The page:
The Florida Senate Regulated Industries Committee, composed of seven Republicans and five Democrats, met yesterday to debate two issues with intrinsic ties to poker, both live and online. According to an article in the St. Augustine Record, the two issues could ignite debate about the role of gaming inside Florida’s borders.
The first subject raised was the role of Florida’s dog track industry and the existence of poker rooms inside such establishments. Under current Florida law, a card room can only be established in a dog racing facility that has an active live schedule. The proposed bill, SB 1594, would remove the requirement of live racing from the state’s gaming statute.
The article stated that this was the most hotly contested issue on the Senate committee’s agenda for the day. The sponsor of the bill, Senate Regulated Industries Committee Vice Chairman Maria Sachs (D-Delray Beach), stated to the Record that the greyhounds “are running all the time in order for the track to maintain a profitable card room” and, as such, the animals are suffering.
By being able to offer the poker rooms with a reduced or nonexistent schedule, the greyhounds would have better living conditions and the owners and operators of Florida’s greyhound tracks would have a better chance of staying in business.
There were several segments of the Florida community aligned against the proposed bill. Dog breeders and trainers joined anti-gaming advocates in opposing the bill on several fronts, including the effect that reduced or eliminated racing would have on several fringe industries. In the end, the committee voted 7-5 to pass the proposed legislation on to the full Senate for consideration.
Another issue debated in front of the Senate Regulated Industries Committee could have more of an impact on Florida’s online poker players. SB 812 is a proposal that would open up Florida for an intrastate internet gambling network. The bill would include online poker.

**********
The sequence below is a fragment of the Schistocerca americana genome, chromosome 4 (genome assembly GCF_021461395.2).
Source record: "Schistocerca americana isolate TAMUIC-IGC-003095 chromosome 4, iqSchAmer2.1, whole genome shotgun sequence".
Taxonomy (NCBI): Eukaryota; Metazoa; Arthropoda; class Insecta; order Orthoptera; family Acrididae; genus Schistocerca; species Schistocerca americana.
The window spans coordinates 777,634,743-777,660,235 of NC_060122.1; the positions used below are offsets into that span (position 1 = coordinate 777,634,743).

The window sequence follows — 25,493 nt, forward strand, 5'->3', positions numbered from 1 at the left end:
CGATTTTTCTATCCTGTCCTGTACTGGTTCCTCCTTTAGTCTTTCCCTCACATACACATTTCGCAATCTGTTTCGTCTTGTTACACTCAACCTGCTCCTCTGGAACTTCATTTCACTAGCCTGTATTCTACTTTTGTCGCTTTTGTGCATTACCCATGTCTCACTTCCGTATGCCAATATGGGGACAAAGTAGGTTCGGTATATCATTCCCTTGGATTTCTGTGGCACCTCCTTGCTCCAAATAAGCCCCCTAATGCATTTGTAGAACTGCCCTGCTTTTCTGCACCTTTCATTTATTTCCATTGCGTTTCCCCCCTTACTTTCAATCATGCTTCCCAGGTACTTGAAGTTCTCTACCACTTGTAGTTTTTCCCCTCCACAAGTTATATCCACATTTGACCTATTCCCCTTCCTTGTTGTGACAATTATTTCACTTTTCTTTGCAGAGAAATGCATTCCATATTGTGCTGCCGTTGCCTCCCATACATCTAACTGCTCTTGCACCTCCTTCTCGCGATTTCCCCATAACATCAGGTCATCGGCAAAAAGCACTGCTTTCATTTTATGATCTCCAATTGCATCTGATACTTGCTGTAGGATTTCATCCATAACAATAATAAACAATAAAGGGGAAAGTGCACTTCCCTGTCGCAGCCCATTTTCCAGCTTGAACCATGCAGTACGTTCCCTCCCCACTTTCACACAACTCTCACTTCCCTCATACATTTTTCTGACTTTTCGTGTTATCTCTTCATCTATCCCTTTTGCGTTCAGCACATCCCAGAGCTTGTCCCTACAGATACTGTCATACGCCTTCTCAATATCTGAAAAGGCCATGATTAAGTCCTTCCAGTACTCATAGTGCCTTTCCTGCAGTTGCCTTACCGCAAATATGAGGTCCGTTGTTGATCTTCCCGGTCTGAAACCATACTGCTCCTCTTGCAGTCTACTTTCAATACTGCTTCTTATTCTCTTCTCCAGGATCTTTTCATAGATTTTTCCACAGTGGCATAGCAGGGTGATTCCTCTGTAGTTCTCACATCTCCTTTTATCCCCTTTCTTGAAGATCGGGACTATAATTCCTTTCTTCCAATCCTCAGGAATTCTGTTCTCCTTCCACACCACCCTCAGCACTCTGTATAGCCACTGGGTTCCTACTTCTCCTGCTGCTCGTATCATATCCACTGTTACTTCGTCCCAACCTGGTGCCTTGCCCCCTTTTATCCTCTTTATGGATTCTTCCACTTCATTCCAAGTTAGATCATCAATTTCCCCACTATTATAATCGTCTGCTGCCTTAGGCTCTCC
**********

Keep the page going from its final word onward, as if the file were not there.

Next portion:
The Record notes that Senator Miguel Diaz de la Portilla (R-Miami) was pushing for the legislation. The Senator, according to the Record’s report, stated that many Floridians were already taking part in online gaming and poker. By setting up an intrastate operation, the state would be able to regulate online gaming, make the games safer for residents, and allow the state to tax the industry. The measure passed through the Senate Regulated Industries Committee by a 10-2 vote.
Although the two measures passed through the appropriate Senate committee, the future of the proposals is unknown at best. The Record points out that there are no companion bills on the House side of the legislature, something that is necessary for a bill to advance. In addition to the lack of companion legislation, the head of the Florida Senate, Mike Haridopolos (R-Merritt Island), has been noncommittal on the two proposals.
Over the past two years, Florida’s gaming laws have been greatly altered, allowing the state to enjoy increased revenues from poker. After removing limits on tournaments and cash games, several top Florida casino outlets have experienced an explosion of players in their card rooms.
The World Series of Poker Circuit completed a stop earlier this month at the Palm Beach Kennel Club and the World Poker Tour will head to Hollywood, Florida’s Hard Rock Hotel and Casino in late April. In January, Florida Senator Dennis Jones introduced legislation to establish five “destination” casinos in the state, a proposal that is still under scrutiny from the Florida state legislature.